They're the foot soldiers of a Jew-hatin', mass murderin' maniac and they need to be dee-stroyed“. This revenge mission becomes successful as even Hitler becomes aware of the Basterds, especially Donny “The Bear Jew” Donowitz. Though the violent acts of vengeance from the Basterds become known throughout the German soldiers, the most unexpected act of vengeance doesn’t come from the Basterds, but from Shosanna herself. Years after her family was killed by Nazi soldiers, she takes on Le Gamaar Cinema under her new name Emmanuelle Mimieux. When she is forced into hosting a private event for high ranking Nazi officials, she uses it to her advantage and creates a plan to burn the place down. Just before the building goes up in flames, Shosanna’s face appears on the theatre screen and telling everyone that they are going to die by the hands of a Jewish woman. Securing her as “the face of Jewish vengeance”. When looking towards both films you can see that Szpilman’s story represents the emotional and physical damage done towards the Jewish people, suppressing them and removing their ability to fight back against their oppressor. Shosanna and the Basterds story represent the inner vengeance suppressed by the Nazi’s abuse, and when given the right circumstances they are able to overthrow this oppressor and fight back. Artistic expression is a large part of these films, as in each story they are passionate about their work. When it comes to The Pianist, his ability to play the piano is the reason he was able to feed his family in the ghetto, as well as survive his encounter with Captain Hosenfeld. When Szpilman is found by Captain Hosenfeld, he asks him what he does. Szpilman replies saying that he is a pianist and instantly is ordered to the piano for the captain. As Szpilman is playing for him, you can see Hosenfeld become completely mesmerized by the music and his ability. This interaction could have gone a much different path if Szpilman was not a pianist, as he would have had no way to get himself out of the situation. In the words of Alexander Stein “In experiencing music, complex mental events are triggered and, in attempting to describe music’s effects within us—our aesthetic/emotional experience—we are immediately focused upon the internal psychological world of the listener, composer, or performer.”: psychoanalytic inquiry, sept 1, 2007 pg 442. Szpilman’s musical ability was able to resonate within the mind of captain Hosenfeld, almost as his music was able to restore some humanity to Captain Hosenfeld, allowing him to see Szpilman as another man.
The artforms present in Inglourious Basterds happen to be used in much more violent ways, as the main focus tends to be on Shosanna’s film to the Nazi officials informing them of their soon to be deaths, and the swastika carvings that Lt. Aldo Raine does on the foreheads of Nazi soldiers. Shosanna’s plan relies heavily on the use of film in order to make sure the Nazi officials know that their deaths are by her hand. She is able to film herself speaking to the camera, but she is unable to add the sound to the film without assistance. In order to solve this issue, she risks being exposed of her plan and beats a man until he is willing to help her cause. In addition, when looking towards Lt. Aldo Raine, you can see that he takes pride in his work, more specifically the swastika carvings on Nazi’s foreheads. The first time you are shown of his carvings Donny “The Bear Jew” Donowitz says to Lt. Aldo Raine that he’s getting good at it, Lt. Aldo Raine then states that the only way you get to Carnegie Hall is by practicing. This conversation between the men creates the impression that they see Lt. Aldo Raines carvings as a work of art he has been perfecting. Moving on to the last scene in the film, you see one last carving by Lt. Aldo Raine placed on the forehead of Col. Hans Landa, the man responsible for Shosanna’s family’s deaths. In this scene Lt. Aldo Raine closes off the film by declaring this last carving his masterpiece. The artistic abilities shown throughout both films play a vital role in the success of each one's story.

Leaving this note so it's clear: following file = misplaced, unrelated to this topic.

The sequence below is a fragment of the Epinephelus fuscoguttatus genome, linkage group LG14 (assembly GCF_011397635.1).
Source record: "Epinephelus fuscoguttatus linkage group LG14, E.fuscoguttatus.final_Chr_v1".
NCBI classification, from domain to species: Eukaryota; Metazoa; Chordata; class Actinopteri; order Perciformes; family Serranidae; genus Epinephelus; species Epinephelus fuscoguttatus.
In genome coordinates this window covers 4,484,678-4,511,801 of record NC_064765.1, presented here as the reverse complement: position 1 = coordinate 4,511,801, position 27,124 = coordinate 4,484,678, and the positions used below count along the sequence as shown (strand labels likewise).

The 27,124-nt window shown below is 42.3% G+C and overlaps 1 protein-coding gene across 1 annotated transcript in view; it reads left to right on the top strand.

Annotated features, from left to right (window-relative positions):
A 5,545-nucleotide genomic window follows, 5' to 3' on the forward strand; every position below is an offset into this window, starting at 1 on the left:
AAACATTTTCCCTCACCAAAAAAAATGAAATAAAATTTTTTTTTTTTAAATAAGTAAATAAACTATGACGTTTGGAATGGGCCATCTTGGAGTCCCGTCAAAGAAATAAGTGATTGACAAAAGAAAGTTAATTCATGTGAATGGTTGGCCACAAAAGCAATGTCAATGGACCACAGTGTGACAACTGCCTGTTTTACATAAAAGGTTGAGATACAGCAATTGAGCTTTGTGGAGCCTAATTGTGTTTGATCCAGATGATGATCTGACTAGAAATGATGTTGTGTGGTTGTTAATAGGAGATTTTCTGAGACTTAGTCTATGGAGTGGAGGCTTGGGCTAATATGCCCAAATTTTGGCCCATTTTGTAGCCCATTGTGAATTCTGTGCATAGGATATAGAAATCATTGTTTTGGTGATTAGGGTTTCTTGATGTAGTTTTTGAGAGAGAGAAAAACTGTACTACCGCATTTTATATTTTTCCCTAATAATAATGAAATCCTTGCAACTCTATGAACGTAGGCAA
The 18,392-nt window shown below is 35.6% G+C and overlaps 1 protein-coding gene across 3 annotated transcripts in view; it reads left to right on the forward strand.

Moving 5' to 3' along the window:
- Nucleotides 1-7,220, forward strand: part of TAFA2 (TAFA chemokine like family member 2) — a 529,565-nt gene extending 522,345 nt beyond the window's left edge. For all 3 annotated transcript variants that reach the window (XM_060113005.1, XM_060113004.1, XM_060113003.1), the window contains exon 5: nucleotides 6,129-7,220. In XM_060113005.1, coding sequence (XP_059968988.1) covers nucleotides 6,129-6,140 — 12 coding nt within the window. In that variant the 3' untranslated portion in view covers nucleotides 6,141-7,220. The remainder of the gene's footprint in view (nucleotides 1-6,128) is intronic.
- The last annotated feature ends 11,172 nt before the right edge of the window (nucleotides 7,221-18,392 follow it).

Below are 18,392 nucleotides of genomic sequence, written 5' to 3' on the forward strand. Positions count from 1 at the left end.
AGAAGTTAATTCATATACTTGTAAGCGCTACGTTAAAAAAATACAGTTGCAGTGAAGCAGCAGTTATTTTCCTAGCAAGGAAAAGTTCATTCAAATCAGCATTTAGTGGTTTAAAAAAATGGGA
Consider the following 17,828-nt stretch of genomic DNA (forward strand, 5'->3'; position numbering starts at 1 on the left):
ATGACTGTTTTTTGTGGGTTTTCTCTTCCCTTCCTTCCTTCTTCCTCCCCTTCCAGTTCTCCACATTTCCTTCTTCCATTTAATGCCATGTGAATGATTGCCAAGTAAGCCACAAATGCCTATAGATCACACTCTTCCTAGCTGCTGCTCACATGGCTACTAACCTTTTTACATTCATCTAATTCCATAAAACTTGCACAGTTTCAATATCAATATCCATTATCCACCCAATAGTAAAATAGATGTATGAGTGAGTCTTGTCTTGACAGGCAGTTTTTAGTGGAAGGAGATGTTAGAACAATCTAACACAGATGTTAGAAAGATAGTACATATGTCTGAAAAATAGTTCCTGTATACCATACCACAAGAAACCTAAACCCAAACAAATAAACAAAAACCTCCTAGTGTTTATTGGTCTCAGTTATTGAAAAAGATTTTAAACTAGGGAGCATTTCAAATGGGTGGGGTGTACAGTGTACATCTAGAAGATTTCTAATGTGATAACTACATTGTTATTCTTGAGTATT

Szpilman’s struggle to survive throughout the war was assisted by the ability to play the piano and ultimately allowed him to survive his encounter with Captain Hosenfeld. If Szpilman was unable to play the piano his name would not have been public knowledge, since he would be unknown he would have surely died with his family. Also, if Shosanna did not film her message before the night of the Nazi event she would not have been able to become the “the face of Jewish vengeance” due to her untimely death. Lastly, the carvings of Lt. Aldo Raine secure the image the Basterds want to be known for, as it allows them to spread fear through the German army. As well as allowing the Nazi soldiers to never hide the fact that they are responsible for the inhuman actions that happened during the war. When comparing the two films violent acts you can see how inhumane and disturbing the actions of the Nazi soldiers were towards the Jewish people. As well as how the mental and physical abuse wore down the spirits of the Jewish people, making them unable to resist. Lastly, how art played a large role in the success of the journey of each character throughout their stories, allowing them to accomplish what they were after. Sources